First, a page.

Throughout the narrative of OP-DEC: Operation Deceit, I weave secrets. From the start, you’re introduced into a situation of which you know little and by the end of that scene, you know very little else, but the nuance suggests to you that you might already have a handle on what is going on. The point is to make it clear that the book is about those things that cannot be readily understood with any certainty. I use deceit, cunning and nuance to string you, the reader, along.
Deceit is invaluable to understanding and sensing the quirks of the work. Should too much be said, then too much would be clear and the reader isn’t meant to be let in on the secrets anymore than the spies who keep them. They wouldn’t be doing their jobs very well if they did—neither would I. Some might state that this reduces the tension of the novel, whereas I find it actually makes for far more tension, by leaving matters unsettled and the mystery thick. Likewise, whatever is said cannot be counted on as accurate. The deceit makes the reader think they know what is happening, later pulling the rug from under them to reveal they hadn’t the grasp they were led to believe they had.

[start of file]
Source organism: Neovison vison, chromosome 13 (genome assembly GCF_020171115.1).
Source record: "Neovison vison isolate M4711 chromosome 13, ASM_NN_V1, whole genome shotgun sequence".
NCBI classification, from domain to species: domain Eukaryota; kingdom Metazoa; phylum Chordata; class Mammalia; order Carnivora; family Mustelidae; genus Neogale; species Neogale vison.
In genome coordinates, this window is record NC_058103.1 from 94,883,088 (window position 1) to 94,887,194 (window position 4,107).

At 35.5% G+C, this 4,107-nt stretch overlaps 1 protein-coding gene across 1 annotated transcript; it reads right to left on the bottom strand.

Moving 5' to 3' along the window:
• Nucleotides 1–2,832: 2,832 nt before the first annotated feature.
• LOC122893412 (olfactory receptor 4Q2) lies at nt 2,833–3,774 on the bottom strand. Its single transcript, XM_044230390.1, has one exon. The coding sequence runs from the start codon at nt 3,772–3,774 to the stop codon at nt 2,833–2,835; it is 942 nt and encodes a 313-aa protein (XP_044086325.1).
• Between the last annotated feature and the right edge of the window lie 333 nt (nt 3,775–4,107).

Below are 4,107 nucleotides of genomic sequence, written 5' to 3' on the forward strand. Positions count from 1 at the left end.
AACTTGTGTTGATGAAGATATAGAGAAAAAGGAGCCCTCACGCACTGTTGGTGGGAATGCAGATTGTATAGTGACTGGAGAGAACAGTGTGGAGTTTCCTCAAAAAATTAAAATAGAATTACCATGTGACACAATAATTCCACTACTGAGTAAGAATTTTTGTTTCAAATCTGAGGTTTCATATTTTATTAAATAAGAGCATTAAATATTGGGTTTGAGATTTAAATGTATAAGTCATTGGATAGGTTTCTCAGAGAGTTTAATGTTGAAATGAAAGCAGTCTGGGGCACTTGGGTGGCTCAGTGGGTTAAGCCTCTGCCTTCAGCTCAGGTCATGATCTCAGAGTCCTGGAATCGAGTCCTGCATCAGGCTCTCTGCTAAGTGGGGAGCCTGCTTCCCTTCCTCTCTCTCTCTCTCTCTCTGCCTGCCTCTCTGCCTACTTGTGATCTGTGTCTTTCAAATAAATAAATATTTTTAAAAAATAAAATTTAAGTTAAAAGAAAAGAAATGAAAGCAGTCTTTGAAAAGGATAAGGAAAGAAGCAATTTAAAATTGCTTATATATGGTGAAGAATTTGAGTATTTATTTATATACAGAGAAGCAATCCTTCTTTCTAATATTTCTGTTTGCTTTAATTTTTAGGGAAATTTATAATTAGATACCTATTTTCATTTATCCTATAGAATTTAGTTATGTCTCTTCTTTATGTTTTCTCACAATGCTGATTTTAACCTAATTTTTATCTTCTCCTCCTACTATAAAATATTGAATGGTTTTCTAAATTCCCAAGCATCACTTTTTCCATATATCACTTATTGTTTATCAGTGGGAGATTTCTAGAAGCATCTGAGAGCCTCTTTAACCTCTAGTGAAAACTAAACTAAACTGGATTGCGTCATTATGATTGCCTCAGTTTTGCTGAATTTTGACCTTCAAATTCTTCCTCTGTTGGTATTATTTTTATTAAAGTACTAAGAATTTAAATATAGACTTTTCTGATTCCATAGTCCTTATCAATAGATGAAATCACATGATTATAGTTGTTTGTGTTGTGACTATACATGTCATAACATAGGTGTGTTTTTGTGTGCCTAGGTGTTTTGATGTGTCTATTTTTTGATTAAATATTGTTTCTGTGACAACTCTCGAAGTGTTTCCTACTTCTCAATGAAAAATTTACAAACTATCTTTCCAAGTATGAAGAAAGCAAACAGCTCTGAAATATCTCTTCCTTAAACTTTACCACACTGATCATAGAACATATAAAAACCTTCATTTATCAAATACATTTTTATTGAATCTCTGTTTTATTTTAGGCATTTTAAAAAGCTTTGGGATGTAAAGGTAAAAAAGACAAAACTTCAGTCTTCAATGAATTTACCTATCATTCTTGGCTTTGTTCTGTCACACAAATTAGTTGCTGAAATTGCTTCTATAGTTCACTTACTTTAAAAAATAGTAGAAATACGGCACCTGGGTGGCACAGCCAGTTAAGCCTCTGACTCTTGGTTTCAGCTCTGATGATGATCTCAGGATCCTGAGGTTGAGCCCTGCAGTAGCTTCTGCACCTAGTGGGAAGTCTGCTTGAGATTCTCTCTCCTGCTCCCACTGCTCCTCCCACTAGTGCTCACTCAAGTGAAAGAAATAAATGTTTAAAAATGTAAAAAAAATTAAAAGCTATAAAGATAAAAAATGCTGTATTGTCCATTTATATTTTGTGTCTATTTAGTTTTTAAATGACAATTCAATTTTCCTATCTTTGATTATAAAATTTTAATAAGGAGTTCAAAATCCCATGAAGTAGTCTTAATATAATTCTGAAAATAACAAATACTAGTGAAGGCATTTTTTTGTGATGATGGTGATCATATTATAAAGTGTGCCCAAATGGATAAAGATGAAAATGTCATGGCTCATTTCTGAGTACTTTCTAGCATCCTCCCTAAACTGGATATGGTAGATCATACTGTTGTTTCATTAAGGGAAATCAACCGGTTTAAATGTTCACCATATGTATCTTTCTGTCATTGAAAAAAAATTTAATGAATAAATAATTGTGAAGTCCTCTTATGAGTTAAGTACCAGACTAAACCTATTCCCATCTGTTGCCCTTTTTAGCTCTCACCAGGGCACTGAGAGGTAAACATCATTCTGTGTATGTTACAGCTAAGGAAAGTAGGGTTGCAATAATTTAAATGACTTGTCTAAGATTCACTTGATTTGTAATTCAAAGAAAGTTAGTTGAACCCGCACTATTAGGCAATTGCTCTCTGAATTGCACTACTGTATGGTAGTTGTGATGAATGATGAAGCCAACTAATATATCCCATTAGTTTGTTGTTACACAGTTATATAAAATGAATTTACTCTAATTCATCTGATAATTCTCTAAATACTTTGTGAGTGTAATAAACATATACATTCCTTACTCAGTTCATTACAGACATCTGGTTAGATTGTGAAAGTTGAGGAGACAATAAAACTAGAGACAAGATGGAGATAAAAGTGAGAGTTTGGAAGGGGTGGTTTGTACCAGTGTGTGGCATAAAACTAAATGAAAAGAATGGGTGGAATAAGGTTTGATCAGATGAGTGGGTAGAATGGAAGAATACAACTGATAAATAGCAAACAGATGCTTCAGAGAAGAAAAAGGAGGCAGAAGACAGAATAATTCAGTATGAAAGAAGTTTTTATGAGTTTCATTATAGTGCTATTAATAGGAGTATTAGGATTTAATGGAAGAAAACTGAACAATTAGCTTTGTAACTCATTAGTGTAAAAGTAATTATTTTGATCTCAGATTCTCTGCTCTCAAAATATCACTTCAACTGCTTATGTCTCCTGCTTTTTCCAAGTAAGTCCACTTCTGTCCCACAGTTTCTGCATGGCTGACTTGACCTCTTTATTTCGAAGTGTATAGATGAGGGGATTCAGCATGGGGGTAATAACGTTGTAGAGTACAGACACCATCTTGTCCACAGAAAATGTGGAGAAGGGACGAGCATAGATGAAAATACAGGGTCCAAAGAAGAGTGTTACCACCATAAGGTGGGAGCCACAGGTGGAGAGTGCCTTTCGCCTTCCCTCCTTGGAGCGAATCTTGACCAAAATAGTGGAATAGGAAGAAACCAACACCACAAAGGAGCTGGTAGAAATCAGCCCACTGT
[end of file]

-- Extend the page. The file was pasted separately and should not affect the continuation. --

One of the most deceitful aspects of the book is the figure of Carsten Reiniger, who sweeps in on the eve of the closing of the biggest secret that Claire has experienced, up until that moment, in her life. His appearance at her home is unexplained. Moreover, no one apparently knows why he is there. You’ll be told many times, who and what Carsten Reiniger is, only to have that information unwound around him to reveal something quite different. Imagine having to rely on such a person for your very life.